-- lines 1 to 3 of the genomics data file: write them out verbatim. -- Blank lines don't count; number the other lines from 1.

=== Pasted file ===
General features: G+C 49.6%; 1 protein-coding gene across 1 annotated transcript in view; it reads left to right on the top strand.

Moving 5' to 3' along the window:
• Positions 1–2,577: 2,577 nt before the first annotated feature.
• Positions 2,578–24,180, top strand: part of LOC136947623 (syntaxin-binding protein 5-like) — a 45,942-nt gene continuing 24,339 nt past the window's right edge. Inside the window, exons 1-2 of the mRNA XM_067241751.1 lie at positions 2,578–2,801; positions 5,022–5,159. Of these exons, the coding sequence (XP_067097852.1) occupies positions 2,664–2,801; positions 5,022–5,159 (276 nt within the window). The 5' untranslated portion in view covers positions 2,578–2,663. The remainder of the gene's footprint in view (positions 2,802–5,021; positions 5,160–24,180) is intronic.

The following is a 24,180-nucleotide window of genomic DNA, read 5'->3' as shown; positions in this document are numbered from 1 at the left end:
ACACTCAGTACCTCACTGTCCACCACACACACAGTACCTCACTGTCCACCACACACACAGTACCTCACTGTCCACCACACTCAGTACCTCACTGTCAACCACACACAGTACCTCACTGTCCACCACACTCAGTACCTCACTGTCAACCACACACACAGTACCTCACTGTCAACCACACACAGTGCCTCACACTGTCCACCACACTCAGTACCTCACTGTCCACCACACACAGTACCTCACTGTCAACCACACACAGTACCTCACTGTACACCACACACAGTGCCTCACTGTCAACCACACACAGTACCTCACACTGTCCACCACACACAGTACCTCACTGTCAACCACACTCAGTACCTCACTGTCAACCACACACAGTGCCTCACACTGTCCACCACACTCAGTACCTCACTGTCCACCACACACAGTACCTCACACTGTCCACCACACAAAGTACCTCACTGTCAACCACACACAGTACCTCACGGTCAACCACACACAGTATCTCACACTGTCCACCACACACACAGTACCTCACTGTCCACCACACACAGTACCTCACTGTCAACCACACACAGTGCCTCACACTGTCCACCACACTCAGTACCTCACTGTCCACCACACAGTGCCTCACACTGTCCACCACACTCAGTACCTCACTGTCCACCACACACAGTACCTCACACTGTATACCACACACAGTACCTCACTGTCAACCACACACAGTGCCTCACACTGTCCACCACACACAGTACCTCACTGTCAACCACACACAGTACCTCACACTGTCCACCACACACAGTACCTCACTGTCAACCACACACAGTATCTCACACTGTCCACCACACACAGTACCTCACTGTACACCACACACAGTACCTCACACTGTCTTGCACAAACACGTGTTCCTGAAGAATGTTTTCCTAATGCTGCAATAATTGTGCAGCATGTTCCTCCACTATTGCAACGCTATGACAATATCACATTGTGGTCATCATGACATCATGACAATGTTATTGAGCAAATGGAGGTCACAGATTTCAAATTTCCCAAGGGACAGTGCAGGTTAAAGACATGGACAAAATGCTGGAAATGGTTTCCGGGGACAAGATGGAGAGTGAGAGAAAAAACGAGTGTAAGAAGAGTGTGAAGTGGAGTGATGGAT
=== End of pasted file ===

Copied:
General features: G+C 49.6%; 1 protein-coding gene across 1 annotated transcript in view; it reads left to right on the top strand.

Moving 5' to 3' along the window:
• Positions 1–2,577: 2,577 nt before the first annotated feature.